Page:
Russia’s invasion of Ukraine is challenging the structures of international collaboration in space. In this episode of The Conversation Weekly podcast, we talk to two experts about how space is entering a new era of international competition – and whether the existing laws are ready for what comes next.
Space has historically been a surprisingly collaborative place. Even during the height of the cold war, the Soviet Union and the US made decisions that were mutually beneficial to both nations. As more nations developed their own space agencies in the last decades of the 20th century, the era of international collaboration in space put forth its crown jewel, the International Space Station (ISS).
A remarkable system of agreements and laws allow more than a dozen different countries to run such a complicated feat of science in orbit. But as David Kuan-Wei Chen, the executive director of the Center for Research in Air and Space Law at McGill University in Canada, explains, the fallout from Russia’s invasion of Ukraine is putting this cooperation to the test, with Russia threatening to withdraw from the ISS. “Like all international agreements, these provisions are in place to prevent the unnecessary escalation of political disputes which threaten to completely derail 20 to 30 years of unprecedented cooperation in space,” he says.
The ISS may be the most high-profile recent dispute in space, but in the last decade or two, there’s been a subtle yet important shift in how nations approach missions in space. Svetla Ben-Itzhak is a professor of space and international relations at Air University in the US and has a name for the emerging system. “In the past, we had individual countries leading in space. However, now most countries are not acting alone. The trend has been that countries that partner on the ground also come together to accomplish specific missions in space. I call these formations space blocs,” she says.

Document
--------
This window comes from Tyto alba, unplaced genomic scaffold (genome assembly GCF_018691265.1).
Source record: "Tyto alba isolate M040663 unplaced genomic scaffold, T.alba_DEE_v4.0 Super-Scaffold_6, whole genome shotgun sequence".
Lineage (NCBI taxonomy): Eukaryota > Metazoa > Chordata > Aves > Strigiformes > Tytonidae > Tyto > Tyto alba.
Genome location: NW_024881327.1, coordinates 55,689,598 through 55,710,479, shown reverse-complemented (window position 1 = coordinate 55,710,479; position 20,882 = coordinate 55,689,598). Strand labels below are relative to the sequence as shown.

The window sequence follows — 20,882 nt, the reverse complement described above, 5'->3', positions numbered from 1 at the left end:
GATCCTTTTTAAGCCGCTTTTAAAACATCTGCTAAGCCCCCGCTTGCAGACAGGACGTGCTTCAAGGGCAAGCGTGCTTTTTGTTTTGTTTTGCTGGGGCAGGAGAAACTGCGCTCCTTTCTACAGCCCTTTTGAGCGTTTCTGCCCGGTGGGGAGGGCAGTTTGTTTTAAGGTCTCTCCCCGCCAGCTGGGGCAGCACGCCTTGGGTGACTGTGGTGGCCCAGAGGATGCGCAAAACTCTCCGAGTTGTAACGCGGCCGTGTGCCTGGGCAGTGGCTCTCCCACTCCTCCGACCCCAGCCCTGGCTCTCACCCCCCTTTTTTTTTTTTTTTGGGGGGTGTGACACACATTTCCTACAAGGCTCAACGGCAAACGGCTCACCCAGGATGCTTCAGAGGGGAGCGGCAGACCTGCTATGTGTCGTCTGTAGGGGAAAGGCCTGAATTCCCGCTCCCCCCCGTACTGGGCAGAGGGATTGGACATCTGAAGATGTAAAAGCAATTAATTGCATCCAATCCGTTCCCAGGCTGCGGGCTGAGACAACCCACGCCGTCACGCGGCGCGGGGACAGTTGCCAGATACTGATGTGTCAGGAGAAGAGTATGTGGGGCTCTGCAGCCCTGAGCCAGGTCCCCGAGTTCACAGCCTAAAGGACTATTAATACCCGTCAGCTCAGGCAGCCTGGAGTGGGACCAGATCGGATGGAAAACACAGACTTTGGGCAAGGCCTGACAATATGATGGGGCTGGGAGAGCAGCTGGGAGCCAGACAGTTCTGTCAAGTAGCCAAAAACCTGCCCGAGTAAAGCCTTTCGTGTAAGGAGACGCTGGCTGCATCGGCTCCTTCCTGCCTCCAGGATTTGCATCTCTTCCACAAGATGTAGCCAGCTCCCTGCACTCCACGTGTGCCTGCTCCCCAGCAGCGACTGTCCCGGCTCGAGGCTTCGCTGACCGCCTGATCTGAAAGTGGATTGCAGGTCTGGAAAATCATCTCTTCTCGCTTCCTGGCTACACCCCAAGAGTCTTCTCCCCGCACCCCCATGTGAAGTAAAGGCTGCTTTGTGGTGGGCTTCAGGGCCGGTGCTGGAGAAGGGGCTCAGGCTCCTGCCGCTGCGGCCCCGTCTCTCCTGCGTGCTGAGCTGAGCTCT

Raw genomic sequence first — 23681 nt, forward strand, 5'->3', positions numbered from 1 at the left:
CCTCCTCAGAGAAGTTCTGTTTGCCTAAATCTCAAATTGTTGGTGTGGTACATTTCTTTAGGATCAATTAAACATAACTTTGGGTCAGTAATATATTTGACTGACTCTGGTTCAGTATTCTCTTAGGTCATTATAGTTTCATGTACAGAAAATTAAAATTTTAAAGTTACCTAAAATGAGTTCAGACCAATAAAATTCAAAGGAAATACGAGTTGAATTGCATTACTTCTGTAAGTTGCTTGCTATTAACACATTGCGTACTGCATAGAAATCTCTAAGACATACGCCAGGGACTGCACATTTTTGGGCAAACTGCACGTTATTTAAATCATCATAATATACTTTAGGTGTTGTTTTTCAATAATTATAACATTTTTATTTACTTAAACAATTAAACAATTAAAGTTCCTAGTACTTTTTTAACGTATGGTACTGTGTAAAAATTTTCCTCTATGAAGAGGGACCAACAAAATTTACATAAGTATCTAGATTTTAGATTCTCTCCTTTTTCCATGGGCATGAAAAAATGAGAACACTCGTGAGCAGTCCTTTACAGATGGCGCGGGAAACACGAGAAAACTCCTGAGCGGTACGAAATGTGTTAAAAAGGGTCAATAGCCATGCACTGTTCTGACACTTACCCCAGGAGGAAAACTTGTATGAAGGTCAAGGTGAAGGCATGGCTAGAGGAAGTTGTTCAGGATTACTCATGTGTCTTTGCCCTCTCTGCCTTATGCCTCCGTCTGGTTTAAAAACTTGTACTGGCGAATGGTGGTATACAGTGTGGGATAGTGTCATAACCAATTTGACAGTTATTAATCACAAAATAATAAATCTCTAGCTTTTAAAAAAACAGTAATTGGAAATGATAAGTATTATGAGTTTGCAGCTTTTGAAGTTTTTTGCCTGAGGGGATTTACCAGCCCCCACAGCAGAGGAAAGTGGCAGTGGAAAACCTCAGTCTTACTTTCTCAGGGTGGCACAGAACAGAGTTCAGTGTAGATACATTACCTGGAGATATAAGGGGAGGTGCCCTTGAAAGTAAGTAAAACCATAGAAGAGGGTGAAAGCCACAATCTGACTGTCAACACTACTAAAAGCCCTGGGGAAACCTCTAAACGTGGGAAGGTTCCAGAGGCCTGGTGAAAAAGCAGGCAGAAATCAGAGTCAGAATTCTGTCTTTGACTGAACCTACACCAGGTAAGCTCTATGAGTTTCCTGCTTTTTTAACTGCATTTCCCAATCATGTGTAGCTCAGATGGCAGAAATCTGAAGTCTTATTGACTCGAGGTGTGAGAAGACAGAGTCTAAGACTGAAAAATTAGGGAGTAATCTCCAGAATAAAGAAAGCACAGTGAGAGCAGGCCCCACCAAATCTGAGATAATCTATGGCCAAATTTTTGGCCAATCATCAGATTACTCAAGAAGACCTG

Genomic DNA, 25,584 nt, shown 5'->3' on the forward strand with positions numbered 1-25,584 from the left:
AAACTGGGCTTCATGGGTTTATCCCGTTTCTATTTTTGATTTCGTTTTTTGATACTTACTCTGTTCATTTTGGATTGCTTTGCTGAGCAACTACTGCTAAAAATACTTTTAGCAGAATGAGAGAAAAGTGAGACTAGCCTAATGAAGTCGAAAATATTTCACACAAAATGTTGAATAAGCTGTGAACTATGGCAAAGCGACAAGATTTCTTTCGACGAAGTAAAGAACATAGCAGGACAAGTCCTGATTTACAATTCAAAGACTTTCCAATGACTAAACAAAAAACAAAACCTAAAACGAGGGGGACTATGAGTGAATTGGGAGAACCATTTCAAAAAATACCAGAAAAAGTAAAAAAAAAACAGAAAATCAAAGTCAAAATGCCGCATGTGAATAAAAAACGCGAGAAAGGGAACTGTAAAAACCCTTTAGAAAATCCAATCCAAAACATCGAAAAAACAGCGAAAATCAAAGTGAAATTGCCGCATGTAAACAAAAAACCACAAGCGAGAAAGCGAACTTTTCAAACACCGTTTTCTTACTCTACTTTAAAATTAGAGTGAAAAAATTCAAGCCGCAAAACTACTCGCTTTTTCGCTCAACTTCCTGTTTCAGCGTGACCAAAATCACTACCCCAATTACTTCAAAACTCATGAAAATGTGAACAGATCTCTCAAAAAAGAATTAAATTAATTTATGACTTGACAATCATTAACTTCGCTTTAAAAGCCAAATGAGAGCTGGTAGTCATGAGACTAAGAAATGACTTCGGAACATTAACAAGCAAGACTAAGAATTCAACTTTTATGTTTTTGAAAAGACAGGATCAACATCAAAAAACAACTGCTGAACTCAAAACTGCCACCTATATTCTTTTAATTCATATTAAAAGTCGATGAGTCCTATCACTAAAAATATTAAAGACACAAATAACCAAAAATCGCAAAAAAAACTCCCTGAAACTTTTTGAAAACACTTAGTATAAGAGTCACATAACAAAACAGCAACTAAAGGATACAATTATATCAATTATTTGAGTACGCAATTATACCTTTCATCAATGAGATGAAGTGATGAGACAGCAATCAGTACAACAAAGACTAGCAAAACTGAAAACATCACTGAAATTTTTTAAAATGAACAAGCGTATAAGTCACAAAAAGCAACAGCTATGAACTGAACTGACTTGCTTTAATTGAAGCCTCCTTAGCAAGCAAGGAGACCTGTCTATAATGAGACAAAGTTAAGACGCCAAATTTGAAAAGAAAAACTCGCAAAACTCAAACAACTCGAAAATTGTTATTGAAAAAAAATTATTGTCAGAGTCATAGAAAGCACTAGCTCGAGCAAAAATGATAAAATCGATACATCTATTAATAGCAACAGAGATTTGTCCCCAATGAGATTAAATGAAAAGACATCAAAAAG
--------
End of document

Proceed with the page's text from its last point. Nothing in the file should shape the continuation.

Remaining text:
Instead of individual countries collaborating on big scientific missions, now groups of allied nations are competing against each other.
In the full episode of the podcast, we talk to Ben-Itzhak about how space blocs emerged, why they are likely to be the main avenue of power in the future and what this means for the prospects of war in space. Then, with Chen we explore whether existing space law is adequate to meet the challenges in space today and how two future missions to the Moon highlight all the gray areas of what is legal and what isn’t once you leave Earth.
This episode of The Conversation Weekly was produced by Gemma Ware, with sound design by Eloise Stevens. Our theme music is by Neeta Sarl. You can find us on Twitter @TC_Audio, on Instagram at theconversationdotcom or via email. You can also sign up to The Conversation’s free daily email here.
Kuan-Wei (David) Chen does not work for, consult, own shares in or receive funding from any company or organisation that would benefit from this article, and has disclosed no relevant affiliations beyond their academic appointment.
Svetla Ben-Itzhak does not work for, consult, own shares in or receive funding from any company or organisation that would benefit from this article, and has disclosed no relevant affiliations beyond their academic appointment.
The Conversation – Articles (US)